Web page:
Huns. Dr. Stein holds that the District formed part of the kingdom of Gurjara, which, according to the Rajatarangini, was invaded between 883 and 902 by Sankara Varman of Kashmir, who defeated its king Alakhana. This may be the Ali Khan to whom tradition ascribed the refounding of GUJRAT.”
However the foundation of the capital, Gujrat, according to the Ancient Geography of India:

"is ascribed to a king named Bachan Pal of whom nothing more is known ; and itsrestoration is attributed to Ali Khan a Gujar, whose name is strangely like that of Alakhana, the Raja of Gurjara , who was defeated by Sangkara Varmma between AD 883 AD 901."

Lodhi-Mughal Era

Authentic history commences only in the Lodi period, when Bahlolpur, 23 miles (37 km) north-east of Gujrat, was founded in the reign of Bahlol (1451-89). Khwas Khan, governor of the Rohtas under Sher Shah Suri, founded Khwaspur near Gujrat. The settlement of the tract was completed by Akbar, who built a fort and compelled the Gujars to settle in it. The tract was then named Gujrat and formed into a separate district. Revenue records have been preserved in the families of the hereditary registrars (kanungos), and these exhibit Gujrat the capital of a district containing 2,592 villages, paying a revenue of 16 lakhs. In 1605 the famous Saiyid Abdul Kasim received Gujrat as a tuyul or fief from Akbar. On the decay of the Mughal power, Nadir Shah ravaged the District and destroyed Gujrat. The country also suffered at the same time from the ravages of Ahmad Shah Durrani, whose armies frequently crossed and recrossed it.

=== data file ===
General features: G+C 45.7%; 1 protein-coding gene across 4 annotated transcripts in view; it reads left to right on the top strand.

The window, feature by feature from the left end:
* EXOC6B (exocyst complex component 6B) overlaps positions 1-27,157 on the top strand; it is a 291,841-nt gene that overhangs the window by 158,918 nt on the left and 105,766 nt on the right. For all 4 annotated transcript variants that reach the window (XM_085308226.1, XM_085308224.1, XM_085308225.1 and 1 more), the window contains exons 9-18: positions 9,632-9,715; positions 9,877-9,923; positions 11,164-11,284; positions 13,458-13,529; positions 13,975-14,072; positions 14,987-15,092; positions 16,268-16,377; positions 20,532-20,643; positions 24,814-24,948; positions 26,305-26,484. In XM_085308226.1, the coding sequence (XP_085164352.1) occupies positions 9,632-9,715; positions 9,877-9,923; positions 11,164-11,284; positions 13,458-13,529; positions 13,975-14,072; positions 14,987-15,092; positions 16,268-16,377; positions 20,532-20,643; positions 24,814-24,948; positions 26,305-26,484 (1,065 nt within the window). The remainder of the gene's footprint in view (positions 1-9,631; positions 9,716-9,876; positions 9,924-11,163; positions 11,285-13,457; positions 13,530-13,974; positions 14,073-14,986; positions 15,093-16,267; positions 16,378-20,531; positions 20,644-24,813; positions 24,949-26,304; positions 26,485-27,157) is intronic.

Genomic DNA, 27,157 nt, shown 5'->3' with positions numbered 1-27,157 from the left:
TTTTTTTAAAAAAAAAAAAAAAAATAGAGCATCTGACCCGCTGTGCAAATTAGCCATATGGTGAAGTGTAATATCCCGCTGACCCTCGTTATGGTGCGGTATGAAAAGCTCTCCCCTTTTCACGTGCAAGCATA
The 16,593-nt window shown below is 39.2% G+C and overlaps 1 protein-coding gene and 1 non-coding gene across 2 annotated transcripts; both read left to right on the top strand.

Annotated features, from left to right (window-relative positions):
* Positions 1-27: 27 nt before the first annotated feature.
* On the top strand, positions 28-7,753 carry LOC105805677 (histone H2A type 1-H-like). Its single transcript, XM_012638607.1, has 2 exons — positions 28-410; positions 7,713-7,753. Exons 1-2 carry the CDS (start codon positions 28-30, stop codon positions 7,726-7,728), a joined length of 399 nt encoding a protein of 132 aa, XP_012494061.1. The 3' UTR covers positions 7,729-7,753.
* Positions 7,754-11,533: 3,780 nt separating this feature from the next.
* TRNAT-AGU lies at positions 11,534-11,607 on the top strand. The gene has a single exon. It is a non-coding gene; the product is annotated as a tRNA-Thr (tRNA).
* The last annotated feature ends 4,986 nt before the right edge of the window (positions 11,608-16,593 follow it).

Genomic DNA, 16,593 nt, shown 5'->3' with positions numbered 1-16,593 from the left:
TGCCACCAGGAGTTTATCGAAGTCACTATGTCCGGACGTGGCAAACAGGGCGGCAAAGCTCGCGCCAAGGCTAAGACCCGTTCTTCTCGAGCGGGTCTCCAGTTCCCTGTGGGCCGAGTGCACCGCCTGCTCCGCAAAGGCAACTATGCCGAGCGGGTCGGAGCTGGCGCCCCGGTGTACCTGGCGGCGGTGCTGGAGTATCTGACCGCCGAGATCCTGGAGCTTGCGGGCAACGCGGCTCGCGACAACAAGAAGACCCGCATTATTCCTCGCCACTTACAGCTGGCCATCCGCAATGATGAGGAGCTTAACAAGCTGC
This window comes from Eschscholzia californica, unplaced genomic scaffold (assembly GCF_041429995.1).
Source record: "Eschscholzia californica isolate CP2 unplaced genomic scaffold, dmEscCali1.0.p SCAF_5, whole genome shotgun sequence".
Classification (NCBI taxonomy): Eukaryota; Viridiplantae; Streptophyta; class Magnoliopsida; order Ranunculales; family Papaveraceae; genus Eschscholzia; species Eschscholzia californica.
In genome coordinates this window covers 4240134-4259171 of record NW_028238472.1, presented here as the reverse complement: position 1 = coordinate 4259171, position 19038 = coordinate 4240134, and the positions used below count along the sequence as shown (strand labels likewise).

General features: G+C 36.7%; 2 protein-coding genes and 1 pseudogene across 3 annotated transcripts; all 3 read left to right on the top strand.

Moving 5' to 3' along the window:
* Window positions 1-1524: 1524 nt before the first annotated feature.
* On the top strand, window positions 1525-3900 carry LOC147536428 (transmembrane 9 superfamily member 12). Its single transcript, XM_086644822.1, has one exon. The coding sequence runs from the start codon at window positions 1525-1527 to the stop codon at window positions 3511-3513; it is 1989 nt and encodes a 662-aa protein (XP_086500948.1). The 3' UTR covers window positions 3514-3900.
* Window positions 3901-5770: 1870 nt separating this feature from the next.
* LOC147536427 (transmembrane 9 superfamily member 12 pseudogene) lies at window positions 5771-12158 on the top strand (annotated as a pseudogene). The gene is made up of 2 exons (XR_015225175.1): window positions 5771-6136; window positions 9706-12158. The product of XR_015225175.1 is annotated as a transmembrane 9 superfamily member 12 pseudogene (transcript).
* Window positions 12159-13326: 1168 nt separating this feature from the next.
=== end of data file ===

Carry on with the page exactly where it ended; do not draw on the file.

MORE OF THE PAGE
Sikh Era

Meanwhile the Sikh power had been asserting itself in the Easter Punjab; and in 1765 Sardar Gujar Singh , head of the Bhangi confederacy, crossed the Chenab, defeated the Gakhar chief, Mukarrab Khan, and extended his dominions to the banks of the Jhelum. On Gujar Singh's death in 1788, his son, Sahib Singh , became involved in a war with Mahan Singh, the chieftain of Gujranwala, and afterwards with his son , the celebrated Ranjit Singh. After a few months of desultory warfare in 1798, the Gujrat leader found it well to accept a position of dependence under the young ruler of Gujranwala. At length, in 1810, Ranjit Singh, now master of the consolidated Sikh empire, determined to depose his tributary vassal. Sahib Singh with drew to the hills without opposition, and shortly afterwards accepted the Bajwat territory in the present Sialkot